Phones will be introduced to prison cells in England and Wales under a government initiative aimed at reducing violence and preventing illegal mobile phones being smuggled in.
It is hoped that the move will reduce levels of aggression seen when prisoners queue to use the phone in the public landings, under the current system.
Justice secretary David Gauke is set to unveil the £7 million scheme, which will allow thousands more prisoners to make calls from their cells.
Phone calls will still be paid for by prisoners, will be recorded and will only be allowed to be made to a select few phone numbers that have been pre-approved, according to the Ministry of Justice. If there are any suspicions of illicit activity, active monitoring can be introduced.
Twenty prisons already have the technology and 20 more will have it brought in over the next two years.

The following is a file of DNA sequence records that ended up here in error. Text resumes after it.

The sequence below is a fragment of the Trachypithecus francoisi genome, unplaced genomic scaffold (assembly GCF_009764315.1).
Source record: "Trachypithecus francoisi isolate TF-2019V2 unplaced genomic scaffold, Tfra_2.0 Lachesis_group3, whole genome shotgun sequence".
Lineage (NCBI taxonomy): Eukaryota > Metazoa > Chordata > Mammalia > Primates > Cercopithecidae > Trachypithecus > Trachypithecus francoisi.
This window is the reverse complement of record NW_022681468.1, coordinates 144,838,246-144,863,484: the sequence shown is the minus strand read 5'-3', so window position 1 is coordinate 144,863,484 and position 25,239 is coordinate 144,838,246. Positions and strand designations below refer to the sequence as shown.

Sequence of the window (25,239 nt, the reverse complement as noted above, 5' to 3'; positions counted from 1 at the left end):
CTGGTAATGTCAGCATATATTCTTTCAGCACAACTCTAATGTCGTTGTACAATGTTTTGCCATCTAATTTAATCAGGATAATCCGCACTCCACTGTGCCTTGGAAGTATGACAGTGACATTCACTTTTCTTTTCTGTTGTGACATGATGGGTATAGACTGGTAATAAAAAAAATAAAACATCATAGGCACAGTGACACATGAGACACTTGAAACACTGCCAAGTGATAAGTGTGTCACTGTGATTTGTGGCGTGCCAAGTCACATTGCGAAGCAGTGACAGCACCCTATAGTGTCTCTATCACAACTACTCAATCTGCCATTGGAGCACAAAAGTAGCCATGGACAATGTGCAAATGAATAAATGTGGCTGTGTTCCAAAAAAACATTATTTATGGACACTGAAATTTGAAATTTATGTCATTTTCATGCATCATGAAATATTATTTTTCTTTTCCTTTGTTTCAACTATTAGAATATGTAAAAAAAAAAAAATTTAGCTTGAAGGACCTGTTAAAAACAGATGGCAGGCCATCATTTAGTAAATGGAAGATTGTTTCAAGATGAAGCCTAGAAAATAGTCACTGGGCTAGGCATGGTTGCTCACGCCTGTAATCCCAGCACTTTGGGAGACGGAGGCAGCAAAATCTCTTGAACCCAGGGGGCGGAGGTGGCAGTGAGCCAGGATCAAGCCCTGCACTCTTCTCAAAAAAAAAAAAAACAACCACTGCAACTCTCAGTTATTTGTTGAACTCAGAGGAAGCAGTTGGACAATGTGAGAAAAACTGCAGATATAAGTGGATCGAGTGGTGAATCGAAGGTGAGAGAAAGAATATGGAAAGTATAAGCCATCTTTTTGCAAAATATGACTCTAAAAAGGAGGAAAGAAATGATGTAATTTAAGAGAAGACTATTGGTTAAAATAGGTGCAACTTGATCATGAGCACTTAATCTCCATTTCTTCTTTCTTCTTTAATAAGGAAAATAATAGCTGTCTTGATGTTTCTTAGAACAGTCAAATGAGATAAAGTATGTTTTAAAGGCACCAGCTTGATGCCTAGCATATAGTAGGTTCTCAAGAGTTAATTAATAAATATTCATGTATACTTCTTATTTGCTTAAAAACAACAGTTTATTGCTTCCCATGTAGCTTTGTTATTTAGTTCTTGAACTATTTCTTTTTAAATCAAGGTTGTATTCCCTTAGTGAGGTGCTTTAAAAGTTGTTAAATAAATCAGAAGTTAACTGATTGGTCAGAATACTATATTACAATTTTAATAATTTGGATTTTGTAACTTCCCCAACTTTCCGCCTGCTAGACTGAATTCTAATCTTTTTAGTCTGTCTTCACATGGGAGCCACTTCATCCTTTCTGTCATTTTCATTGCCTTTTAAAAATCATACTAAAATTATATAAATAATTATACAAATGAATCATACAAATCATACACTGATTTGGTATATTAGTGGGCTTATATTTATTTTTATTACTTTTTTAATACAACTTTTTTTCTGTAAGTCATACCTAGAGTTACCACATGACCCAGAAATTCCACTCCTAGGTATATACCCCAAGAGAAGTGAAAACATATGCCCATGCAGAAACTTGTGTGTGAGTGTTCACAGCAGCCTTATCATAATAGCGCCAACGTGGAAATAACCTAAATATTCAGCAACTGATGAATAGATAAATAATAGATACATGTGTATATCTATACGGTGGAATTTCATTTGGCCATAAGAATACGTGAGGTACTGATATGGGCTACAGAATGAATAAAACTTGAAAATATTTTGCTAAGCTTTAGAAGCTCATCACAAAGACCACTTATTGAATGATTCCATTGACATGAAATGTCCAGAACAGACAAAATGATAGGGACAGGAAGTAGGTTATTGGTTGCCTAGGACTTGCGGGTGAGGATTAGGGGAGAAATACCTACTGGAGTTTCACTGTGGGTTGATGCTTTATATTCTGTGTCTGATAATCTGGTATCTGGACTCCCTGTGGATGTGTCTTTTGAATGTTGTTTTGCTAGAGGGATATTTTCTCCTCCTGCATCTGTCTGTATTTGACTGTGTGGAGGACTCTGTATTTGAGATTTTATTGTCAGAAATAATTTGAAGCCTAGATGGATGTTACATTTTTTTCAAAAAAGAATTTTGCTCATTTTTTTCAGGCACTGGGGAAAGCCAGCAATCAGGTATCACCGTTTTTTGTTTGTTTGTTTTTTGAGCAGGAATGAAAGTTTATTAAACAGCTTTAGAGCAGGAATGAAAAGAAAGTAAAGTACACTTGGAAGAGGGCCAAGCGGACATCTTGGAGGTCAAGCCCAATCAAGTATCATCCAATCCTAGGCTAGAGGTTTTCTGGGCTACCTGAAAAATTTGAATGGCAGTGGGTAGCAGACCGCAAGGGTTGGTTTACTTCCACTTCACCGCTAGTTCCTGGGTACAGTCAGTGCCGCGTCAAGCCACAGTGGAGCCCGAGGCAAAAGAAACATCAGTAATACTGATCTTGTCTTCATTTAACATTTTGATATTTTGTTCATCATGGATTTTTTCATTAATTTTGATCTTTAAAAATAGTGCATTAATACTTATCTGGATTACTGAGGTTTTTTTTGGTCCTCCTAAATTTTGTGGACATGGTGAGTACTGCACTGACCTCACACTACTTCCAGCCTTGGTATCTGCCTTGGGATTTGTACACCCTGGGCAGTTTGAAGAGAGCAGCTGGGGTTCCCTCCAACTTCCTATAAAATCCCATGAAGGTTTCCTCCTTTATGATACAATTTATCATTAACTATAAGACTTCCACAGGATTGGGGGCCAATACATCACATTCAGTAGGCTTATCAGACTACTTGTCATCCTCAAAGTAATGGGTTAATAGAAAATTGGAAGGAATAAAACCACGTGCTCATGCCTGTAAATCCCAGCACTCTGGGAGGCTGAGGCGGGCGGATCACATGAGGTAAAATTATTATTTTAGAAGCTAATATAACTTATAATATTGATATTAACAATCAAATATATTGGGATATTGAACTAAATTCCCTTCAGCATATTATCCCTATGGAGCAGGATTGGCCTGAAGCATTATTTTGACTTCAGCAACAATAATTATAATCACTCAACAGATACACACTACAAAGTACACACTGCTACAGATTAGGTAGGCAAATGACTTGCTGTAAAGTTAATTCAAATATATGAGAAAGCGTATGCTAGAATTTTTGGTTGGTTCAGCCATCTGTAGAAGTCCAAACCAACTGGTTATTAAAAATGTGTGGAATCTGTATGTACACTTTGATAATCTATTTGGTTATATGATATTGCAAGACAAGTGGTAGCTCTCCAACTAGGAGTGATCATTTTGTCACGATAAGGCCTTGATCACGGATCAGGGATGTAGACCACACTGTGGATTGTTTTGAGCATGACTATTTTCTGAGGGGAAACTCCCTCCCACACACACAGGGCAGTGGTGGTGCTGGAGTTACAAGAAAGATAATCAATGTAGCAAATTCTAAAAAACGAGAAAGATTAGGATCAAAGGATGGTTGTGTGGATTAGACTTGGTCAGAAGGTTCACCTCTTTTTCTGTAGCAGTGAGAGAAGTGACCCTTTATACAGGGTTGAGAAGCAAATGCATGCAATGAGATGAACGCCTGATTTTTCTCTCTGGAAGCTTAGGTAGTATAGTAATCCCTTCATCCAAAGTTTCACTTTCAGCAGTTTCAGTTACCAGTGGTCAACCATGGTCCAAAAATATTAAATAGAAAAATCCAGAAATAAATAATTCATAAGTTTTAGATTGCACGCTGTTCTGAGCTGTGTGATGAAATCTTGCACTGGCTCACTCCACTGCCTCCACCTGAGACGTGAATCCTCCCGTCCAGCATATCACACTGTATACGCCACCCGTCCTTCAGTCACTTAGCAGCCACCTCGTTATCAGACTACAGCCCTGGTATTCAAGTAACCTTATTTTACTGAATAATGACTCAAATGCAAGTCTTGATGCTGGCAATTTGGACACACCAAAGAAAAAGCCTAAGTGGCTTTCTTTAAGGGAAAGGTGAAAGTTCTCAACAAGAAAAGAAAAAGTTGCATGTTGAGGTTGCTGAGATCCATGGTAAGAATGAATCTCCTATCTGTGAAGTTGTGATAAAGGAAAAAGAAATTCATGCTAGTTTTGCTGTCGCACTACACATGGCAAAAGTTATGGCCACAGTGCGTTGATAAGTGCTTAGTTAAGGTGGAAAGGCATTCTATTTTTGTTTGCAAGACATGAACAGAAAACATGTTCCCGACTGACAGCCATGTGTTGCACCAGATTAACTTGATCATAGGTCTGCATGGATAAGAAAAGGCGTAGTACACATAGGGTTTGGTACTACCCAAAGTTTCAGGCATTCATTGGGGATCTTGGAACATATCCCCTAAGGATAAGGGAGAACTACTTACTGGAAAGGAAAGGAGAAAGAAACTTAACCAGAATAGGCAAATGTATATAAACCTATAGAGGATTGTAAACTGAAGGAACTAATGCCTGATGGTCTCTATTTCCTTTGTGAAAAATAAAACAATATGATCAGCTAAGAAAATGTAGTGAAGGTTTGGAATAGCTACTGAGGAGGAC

The move is part of wider reforms, which aim to raise levels of safety, security and decency across prisons across the country following several years of surging levels of violence, self-harm and drug use.
Maintaining family ties was seen as a key factor in reducing the chances of returning to crime.
A report by Lord Michael Farmer found that good family relationships are “indispensable” to the government’s prison reform plans.
Lord Farmer, a member of the House of Lords, is the chair of the Farmer Review on Importance of Strengthening Prisoners’ Family Ties to Prevent Reoffending and Intergenerational Crime.
Mr Gauke said: “Decency also extends to how we treat prisoners – fairly and consistently, with time out of their cells, activities, and the opportunity to maintain family relationships.
“As Lord Farmer made clear in his ground-breaking review last year, supportive relationships are critical to achieving rehabilitation.”
Other schemes being introduced under the new package, which costs a total of £30 million, include giving prisoners a risk-rating based on factors such as how likely they are to take part in violence, escapes, disturbances and gang activity.